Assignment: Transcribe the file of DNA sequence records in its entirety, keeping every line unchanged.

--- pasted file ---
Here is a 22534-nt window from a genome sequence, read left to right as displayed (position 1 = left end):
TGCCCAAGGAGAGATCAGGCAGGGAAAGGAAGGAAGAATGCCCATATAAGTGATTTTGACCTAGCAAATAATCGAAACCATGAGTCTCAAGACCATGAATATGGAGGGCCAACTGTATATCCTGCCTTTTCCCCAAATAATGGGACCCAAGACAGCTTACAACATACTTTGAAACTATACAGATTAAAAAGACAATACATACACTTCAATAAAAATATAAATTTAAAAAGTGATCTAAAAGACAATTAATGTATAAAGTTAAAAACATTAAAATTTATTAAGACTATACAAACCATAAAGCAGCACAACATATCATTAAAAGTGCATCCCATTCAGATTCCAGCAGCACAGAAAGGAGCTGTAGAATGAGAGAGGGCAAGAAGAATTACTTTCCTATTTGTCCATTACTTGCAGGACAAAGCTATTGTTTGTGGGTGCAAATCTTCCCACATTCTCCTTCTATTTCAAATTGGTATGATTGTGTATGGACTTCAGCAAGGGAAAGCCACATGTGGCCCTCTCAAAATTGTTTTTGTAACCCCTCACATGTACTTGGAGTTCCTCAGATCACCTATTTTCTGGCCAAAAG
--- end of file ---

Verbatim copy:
Here is a 22534-nt window from a genome sequence, read left to right as displayed (position 1 = left end):
TGCCCAAGGAGAGATCAGGCAGGGAAAGGAAGGAAGAATGCCCATATAAGTGATTTTGACCTAGCAAATAATCGAAACCATGAGTCTCAAGACCATGAATATGGAGGGCCAACTGTATATCCTGCCTTTTCCCCAAATAATGGGACCCAAGACAGCTTACAACATACTTTGAAACTATACAGATTAAAAAGACAATACATACACTTCAATAAAAATATAAATTTAAAAAGTGATCTAAAAGACAATTAATGTATAAAGTTAAAAACATTAAAATTTATTAAGACTATACAAACCATAAAGCAGCACAACATATCATTAAAAGTGCATCCCATTCAGATTCCAGCAGCACAGAAAGGAGCTGTAGAATGAGAGAGGGCAAGAAGAATTACTTTCCTATTTGTCCATTACTTGCAGGACAAAGCTATTGTTTGTGGGTGCAAATCTTCCCACATTCTCCTTCTATTTCAAATTGGTATGATTGTGTATGGACTTCAGCAAGGGAAAGCCACATGTGGCCCTCTCAAAATTGTTTTTGTAACCCCTCACATGTACTTGGAGTTCCTCAGATCACCTATTTTCTGGCCAAAAG